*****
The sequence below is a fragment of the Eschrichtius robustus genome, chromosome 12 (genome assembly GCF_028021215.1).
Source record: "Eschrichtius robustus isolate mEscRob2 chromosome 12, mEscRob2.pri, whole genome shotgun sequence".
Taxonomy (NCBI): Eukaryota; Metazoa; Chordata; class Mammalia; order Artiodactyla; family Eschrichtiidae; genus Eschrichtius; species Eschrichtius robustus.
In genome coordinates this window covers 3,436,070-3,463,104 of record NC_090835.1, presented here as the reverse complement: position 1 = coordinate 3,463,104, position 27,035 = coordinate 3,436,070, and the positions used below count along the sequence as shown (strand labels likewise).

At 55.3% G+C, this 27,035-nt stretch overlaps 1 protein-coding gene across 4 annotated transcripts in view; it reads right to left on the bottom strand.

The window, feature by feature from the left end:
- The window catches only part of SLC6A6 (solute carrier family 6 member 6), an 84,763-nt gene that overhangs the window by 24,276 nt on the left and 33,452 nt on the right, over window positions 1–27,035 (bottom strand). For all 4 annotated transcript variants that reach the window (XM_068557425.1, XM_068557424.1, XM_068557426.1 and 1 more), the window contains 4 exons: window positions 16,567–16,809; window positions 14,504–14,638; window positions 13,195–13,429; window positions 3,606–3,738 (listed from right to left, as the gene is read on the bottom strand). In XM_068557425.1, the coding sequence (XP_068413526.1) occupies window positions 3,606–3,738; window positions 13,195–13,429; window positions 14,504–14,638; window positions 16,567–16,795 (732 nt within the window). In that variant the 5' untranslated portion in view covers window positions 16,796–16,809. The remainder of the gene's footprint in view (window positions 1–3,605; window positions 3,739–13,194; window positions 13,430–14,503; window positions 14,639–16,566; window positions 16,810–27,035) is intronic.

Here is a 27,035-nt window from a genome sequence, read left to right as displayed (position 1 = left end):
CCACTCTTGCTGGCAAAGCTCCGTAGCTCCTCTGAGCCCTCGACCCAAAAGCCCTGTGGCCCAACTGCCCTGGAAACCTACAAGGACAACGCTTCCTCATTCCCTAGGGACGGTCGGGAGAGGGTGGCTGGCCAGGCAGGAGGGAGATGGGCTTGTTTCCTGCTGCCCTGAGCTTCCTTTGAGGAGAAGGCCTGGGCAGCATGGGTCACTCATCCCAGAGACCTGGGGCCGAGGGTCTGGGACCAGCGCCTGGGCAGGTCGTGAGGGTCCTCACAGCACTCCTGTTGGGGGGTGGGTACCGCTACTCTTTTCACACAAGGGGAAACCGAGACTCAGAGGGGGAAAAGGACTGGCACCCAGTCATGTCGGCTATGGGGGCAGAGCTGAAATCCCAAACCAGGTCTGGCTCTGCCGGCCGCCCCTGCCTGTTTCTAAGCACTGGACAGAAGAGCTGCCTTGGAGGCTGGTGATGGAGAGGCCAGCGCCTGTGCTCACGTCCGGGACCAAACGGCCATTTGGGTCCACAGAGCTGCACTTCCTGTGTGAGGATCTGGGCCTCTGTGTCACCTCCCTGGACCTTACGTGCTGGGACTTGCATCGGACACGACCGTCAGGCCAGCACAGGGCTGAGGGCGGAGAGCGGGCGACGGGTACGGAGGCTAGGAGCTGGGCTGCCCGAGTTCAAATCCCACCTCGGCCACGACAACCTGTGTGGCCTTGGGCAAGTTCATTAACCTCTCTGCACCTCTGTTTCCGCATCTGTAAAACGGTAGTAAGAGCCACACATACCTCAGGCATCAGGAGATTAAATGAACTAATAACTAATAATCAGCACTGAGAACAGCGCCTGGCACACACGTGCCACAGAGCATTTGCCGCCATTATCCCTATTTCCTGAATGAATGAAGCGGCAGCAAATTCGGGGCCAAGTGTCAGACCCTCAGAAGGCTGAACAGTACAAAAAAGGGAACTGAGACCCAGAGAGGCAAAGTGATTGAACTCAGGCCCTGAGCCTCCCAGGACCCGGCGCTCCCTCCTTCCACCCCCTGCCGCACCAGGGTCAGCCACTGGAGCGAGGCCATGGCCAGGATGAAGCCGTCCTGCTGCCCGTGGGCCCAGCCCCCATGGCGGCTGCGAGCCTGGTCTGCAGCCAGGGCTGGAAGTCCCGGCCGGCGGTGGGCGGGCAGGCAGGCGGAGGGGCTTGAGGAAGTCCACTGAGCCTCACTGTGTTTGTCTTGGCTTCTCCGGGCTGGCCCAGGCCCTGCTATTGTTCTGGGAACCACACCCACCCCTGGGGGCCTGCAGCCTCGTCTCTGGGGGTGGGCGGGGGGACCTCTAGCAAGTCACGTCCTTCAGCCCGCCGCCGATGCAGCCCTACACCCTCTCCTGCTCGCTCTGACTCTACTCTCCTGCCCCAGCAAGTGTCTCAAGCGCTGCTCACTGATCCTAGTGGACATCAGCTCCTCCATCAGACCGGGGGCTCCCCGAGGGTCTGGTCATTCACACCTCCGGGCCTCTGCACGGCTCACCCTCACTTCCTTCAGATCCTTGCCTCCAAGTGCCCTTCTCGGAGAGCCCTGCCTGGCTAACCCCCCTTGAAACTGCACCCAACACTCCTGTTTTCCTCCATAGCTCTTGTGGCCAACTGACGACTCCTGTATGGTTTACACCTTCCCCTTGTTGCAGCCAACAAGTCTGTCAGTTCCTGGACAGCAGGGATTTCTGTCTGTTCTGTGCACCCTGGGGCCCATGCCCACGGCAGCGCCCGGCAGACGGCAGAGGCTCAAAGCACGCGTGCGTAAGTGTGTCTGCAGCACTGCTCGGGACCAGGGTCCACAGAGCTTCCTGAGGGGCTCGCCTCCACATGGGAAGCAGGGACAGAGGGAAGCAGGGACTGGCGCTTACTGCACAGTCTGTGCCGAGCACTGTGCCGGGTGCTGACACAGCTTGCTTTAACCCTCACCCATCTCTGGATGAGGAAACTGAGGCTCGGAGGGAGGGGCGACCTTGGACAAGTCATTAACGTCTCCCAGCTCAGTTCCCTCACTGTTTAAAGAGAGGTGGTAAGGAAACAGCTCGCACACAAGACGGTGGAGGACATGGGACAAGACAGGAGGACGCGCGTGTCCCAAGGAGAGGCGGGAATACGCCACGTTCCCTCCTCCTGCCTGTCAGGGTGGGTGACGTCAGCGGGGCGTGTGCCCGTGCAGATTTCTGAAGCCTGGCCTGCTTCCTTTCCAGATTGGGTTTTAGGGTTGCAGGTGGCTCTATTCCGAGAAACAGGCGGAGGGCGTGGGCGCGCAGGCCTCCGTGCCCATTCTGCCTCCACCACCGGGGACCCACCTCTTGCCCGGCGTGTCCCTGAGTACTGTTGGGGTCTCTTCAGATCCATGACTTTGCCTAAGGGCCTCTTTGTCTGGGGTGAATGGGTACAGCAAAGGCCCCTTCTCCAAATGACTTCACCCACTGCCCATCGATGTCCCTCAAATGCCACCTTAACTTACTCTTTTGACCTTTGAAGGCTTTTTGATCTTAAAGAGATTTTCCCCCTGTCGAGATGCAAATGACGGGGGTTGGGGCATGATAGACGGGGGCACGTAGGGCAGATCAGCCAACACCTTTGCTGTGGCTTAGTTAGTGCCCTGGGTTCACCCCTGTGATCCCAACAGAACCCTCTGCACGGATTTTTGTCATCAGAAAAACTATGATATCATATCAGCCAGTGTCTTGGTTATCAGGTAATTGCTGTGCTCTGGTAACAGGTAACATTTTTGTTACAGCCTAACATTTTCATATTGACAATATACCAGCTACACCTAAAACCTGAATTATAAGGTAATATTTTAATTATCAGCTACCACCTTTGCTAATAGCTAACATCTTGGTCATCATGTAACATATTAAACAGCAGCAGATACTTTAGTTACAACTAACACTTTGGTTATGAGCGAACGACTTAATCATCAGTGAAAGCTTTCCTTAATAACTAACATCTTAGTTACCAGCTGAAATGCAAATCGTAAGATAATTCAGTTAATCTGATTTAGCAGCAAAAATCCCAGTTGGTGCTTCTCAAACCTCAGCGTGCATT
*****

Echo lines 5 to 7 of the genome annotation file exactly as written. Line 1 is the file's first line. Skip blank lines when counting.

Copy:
At 55.3% G+C, this 27,035-nt stretch overlaps 1 protein-coding gene across 4 annotated transcripts in view; it reads right to left on the bottom strand.

The window, feature by feature from the left end:
- The window catches only part of SLC6A6 (solute carrier family 6 member 6), an 84,763-nt gene that overhangs the window by 24,276 nt on the left and 33,452 nt on the right, over window positions 1–27,035 (bottom strand). For all 4 annotated transcript variants that reach the window (XM_068557425.1, XM_068557424.1, XM_068557426.1 and 1 more), the window contains 4 exons: window positions 16,567–16,809; window positions 14,504–14,638; window positions 13,195–13,429; window positions 3,606–3,738 (listed from right to left, as the gene is read on the bottom strand). In XM_068557425.1, the coding sequence (XP_068413526.1) occupies window positions 3,606–3,738; window positions 13,195–13,429; window positions 14,504–14,638; window positions 16,567–16,795 (732 nt within the window). In that variant the 5' untranslated portion in view covers window positions 16,796–16,809. The remainder of the gene's footprint in view (window positions 1–3,605; window positions 3,739–13,194; window positions 13,430–14,503; window positions 14,639–16,566; window positions 16,810–27,035) is intronic.